摘要： When Decoupling? Maybe soon (but probably not).
The Decoupling. The latest iteration of “hopium” for bitcoiners and crypto natives. When it finally inevitably happens, it’ll be up only for Big Crypto and down only for Big Fiat.
But what it actually means is a bit funny. The Decoupling is the moment when bitcoin’s price diverges from equities and starts going up when equities go down (and vice versa). The Decoupling is the moment when bitcoin (BTC) and equities become negatively correlated to each other. Bitcoin will go to $1 million a coin and equities will spiral to zero.
It’s a bit funny because bitcoin was uncorrelated to almost all macro assets (gold, S&P 500, bonds, U.S. dollar) not too long ago. We wrote about this in our 2021 research report (page 9). Here is the chart we shared in that report with the accompanying text.
In general, macro assets remained within an uncorrelated band (-0.2 to 0.2) in 2021. This is contrasted to 2H 2020, where gold and equities were somewhat positively correlated to BTC, and the U.S. dollar (USD) was somewhat negatively correlated to BTC. Bitcoin is a unique macro asset like no other.
Being uncorrelated is awesome, but wouldn’t it be fascinating if bitcoin was negatively correlated to stocks? And then, when that happened, stocks all went on a hell-train path to zero and bitcoin went up and up forever? That’s the Decoupling.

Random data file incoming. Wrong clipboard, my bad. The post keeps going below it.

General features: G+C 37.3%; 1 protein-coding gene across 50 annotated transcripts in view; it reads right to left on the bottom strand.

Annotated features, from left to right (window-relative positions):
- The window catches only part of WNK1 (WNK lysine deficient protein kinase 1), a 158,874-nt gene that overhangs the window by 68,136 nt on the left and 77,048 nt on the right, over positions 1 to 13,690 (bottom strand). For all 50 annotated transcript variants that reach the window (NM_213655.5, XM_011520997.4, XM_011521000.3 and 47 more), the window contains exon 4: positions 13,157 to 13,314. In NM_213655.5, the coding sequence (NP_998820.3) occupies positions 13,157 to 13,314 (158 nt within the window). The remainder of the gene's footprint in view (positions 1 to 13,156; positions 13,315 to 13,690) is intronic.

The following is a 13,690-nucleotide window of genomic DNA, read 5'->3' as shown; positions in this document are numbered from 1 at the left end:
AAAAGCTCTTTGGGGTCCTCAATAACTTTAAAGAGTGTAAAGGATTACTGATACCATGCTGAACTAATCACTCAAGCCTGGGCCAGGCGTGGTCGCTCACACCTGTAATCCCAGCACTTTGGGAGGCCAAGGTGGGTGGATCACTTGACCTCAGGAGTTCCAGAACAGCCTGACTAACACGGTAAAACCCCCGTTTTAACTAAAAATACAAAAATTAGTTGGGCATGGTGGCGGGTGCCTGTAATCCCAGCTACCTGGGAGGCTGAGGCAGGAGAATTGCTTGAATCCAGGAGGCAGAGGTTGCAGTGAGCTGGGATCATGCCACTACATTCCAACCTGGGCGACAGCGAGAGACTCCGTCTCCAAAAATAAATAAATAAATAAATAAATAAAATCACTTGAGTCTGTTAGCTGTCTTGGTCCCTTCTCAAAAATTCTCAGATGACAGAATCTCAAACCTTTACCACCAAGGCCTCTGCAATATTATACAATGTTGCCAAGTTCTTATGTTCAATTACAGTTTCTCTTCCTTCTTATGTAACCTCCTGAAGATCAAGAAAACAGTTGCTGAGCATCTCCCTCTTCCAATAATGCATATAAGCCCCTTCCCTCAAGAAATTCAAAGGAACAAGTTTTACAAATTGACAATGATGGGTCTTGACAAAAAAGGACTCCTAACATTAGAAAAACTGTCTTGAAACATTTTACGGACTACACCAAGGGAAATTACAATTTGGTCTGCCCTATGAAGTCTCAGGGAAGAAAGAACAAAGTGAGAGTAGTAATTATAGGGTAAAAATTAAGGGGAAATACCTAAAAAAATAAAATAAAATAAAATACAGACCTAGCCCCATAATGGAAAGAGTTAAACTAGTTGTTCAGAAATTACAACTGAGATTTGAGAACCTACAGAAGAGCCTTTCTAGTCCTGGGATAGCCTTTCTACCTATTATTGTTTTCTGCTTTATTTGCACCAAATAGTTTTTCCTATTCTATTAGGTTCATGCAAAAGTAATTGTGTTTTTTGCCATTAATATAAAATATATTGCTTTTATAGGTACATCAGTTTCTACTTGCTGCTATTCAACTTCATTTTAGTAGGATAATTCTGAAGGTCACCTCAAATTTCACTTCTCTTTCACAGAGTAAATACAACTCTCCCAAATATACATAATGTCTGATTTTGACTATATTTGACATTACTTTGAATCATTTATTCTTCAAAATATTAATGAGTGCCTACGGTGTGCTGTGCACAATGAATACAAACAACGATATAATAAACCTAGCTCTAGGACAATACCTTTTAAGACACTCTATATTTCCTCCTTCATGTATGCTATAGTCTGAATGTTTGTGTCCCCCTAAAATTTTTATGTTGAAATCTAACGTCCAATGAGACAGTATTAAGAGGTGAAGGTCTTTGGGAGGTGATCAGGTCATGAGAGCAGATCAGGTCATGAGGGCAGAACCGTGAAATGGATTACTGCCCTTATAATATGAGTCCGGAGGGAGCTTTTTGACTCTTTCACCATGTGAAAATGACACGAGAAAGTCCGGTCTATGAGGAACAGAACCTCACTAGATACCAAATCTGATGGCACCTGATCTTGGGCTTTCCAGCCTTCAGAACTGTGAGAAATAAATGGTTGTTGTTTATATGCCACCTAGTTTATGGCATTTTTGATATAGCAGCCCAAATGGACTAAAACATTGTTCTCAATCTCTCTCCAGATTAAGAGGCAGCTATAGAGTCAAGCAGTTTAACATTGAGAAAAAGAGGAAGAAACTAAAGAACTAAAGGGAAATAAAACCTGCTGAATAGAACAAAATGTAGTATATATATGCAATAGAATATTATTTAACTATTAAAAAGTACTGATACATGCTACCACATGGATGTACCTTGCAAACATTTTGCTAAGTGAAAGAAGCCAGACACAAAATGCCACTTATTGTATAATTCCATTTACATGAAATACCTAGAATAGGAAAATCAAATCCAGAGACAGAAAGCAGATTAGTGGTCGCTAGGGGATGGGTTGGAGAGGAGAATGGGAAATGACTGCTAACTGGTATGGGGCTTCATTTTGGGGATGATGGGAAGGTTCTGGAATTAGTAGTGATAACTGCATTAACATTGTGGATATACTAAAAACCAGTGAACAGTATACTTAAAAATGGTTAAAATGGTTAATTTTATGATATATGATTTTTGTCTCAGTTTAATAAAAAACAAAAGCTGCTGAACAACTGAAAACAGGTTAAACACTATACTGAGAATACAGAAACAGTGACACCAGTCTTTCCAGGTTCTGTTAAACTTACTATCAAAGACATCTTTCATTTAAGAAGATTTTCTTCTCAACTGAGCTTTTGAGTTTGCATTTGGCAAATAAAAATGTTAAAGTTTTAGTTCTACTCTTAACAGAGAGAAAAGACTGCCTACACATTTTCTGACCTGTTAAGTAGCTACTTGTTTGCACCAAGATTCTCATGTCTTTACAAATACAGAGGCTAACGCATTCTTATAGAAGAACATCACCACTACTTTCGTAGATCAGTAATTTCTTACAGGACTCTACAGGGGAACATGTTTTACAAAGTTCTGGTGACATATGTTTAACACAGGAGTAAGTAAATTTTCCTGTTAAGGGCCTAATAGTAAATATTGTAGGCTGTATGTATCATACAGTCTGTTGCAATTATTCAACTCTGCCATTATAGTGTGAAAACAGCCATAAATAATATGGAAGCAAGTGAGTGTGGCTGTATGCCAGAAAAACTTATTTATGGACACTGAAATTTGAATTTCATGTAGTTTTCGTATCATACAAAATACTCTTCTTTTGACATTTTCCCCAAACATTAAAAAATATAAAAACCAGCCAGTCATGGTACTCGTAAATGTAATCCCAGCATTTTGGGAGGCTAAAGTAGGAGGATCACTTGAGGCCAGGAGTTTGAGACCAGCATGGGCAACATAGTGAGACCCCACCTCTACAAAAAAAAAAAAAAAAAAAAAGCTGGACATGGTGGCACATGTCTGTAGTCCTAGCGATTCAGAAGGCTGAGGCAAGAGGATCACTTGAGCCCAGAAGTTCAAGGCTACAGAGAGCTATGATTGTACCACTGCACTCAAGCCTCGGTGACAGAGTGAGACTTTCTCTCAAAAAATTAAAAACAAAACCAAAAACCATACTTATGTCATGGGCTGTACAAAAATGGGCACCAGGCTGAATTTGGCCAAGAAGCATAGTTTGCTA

The Decoupling would force traditional financiers to start thinking about bitcoin as a risk-off asset. Yes – less risky than stocks. The volatile digital cash that mainly acts as a vehicle for speculation now will become less risky than stocks following the Decoupling
So, when Decoupling?
The Decoupling is also supposed to be aggressive; “Gradually, then suddenly” is one of its calling cards. Unfortunately, 2022 has smashed the dreams of an aggressive decoupling. Here are the 90-day trailing correlations in 2022 between bitcoin and the S&P 500 and the Nasdaq Composite Index:
This clearly isn’t the Decoupling, but it does look interesting. In 2022, these stock indexes moved from a weak positive correlation to bitcoin into the positive strongly correlated band (>0.7). While not as potentially impressive as a strong negative correlation would imply, bitcoin’s return profile still resembles a macro asset we haven’t quite seen before. Just a year ago the S&P 500 and bitcoin’s correlation coefficient was negative and close to zero. Correlation moving from near-zero to strong in a year is remarkable. On top of that, this correlation was strongly negative back in 2019.
So yes, bitcoin is unique. And thus, it bears repeating: Bitcoin is unlike any other macro asset we have seen.
This all reads like a whole lot of nothing, aside from bitcoin’s uniqueness (which we already knew). But there was something quite remarkable (and statistically insignificant) I saw last Wednesday when flipping through some charts. I saw this:
There it is, all the way to the left on this chart. The first signs of the Decoupling. When Decoupling? Maybe soon (but probably not).